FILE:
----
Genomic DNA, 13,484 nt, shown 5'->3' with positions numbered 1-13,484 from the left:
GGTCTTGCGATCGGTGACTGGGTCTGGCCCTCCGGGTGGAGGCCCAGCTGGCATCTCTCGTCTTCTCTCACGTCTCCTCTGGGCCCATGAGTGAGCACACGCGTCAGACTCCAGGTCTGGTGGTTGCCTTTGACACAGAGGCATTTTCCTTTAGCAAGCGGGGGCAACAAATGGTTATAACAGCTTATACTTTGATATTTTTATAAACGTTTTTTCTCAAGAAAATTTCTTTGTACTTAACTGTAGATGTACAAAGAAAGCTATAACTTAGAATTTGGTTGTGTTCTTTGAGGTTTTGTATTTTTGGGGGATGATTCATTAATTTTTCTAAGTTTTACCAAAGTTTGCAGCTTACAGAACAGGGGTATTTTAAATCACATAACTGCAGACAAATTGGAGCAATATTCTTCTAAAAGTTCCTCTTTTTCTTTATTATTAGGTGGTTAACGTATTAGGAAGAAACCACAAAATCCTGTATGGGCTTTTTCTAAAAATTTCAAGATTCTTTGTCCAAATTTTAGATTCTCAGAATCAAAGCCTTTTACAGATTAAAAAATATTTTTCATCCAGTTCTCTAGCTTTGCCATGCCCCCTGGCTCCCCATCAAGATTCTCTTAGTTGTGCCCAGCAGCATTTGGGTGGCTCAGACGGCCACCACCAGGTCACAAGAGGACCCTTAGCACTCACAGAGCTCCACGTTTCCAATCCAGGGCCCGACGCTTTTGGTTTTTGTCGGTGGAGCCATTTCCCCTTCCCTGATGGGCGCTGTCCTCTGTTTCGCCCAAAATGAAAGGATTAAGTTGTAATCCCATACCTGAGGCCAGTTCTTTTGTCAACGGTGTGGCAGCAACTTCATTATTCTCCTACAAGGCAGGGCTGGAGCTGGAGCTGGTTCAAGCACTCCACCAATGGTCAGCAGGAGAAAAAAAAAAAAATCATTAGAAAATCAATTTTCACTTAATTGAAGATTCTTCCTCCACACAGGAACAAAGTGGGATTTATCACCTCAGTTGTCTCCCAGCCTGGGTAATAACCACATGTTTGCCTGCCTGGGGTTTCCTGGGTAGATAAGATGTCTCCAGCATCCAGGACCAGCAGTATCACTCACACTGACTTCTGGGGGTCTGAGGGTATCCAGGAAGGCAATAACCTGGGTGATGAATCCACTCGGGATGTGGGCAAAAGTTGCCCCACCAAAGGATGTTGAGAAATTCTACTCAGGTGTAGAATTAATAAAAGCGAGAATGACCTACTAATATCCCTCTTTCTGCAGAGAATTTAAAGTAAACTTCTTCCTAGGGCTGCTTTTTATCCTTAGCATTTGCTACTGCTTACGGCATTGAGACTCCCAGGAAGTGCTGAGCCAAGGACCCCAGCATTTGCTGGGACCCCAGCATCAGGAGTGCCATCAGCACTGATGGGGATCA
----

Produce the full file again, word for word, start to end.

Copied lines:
Genomic DNA, 13,484 nt, shown 5'->3' with positions numbered 1-13,484 from the left:
GGTCTTGCGATCGGTGACTGGGTCTGGCCCTCCGGGTGGAGGCCCAGCTGGCATCTCTCGTCTTCTCTCACGTCTCCTCTGGGCCCATGAGTGAGCACACGCGTCAGACTCCAGGTCTGGTGGTTGCCTTTGACACAGAGGCATTTTCCTTTAGCAAGCGGGGGCAACAAATGGTTATAACAGCTTATACTTTGATATTTTTATAAACGTTTTTTCTCAAGAAAATTTCTTTGTACTTAACTGTAGATGTACAAAGAAAGCTATAACTTAGAATTTGGTTGTGTTCTTTGAGGTTTTGTATTTTTGGGGGATGATTCATTAATTTTTCTAAGTTTTACCAAAGTTTGCAGCTTACAGAACAGGGGTATTTTAAATCACATAACTGCAGACAAATTGGAGCAATATTCTTCTAAAAGTTCCTCTTTTTCTTTATTATTAGGTGGTTAACGTATTAGGAAGAAACCACAAAATCCTGTATGGGCTTTTTCTAAAAATTTCAAGATTCTTTGTCCAAATTTTAGATTCTCAGAATCAAAGCCTTTTACAGATTAAAAAATATTTTTCATCCAGTTCTCTAGCTTTGCCATGCCCCCTGGCTCCCCATCAAGATTCTCTTAGTTGTGCCCAGCAGCATTTGGGTGGCTCAGACGGCCACCACCAGGTCACAAGAGGACCCTTAGCACTCACAGAGCTCCACGTTTCCAATCCAGGGCCCGACGCTTTTGGTTTTTGTCGGTGGAGCCATTTCCCCTTCCCTGATGGGCGCTGTCCTCTGTTTCGCCCAAAATGAAAGGATTAAGTTGTAATCCCATACCTGAGGCCAGTTCTTTTGTCAACGGTGTGGCAGCAACTTCATTATTCTCCTACAAGGCAGGGCTGGAGCTGGAGCTGGTTCAAGCACTCCACCAATGGTCAGCAGGAGAAAAAAAAAAAAATCATTAGAAAATCAATTTTCACTTAATTGAAGATTCTTCCTCCACACAGGAACAAAGTGGGATTTATCACCTCAGTTGTCTCCCAGCCTGGGTAATAACCACATGTTTGCCTGCCTGGGGTTTCCTGGGTAGATAAGATGTCTCCAGCATCCAGGACCAGCAGTATCACTCACACTGACTTCTGGGGGTCTGAGGGTATCCAGGAAGGCAATAACCTGGGTGATGAATCCACTCGGGATGTGGGCAAAAGTTGCCCCACCAAAGGATGTTGAGAAATTCTACTCAGGTGTAGAATTAATAAAAGCGAGAATGACCTACTAATATCCCTCTTTCTGCAGAGAATTTAAAGTAAACTTCTTCCTAGGGCTGCTTTTTATCCTTAGCATTTGCTACTGCTTACGGCATTGAGACTCCCAGGAAGTGCTGAGCCAAGGACCCCAGCATTTGCTGGGACCCCAGCATCAGGAGTGCCATCAGCACTGATGGGGATCA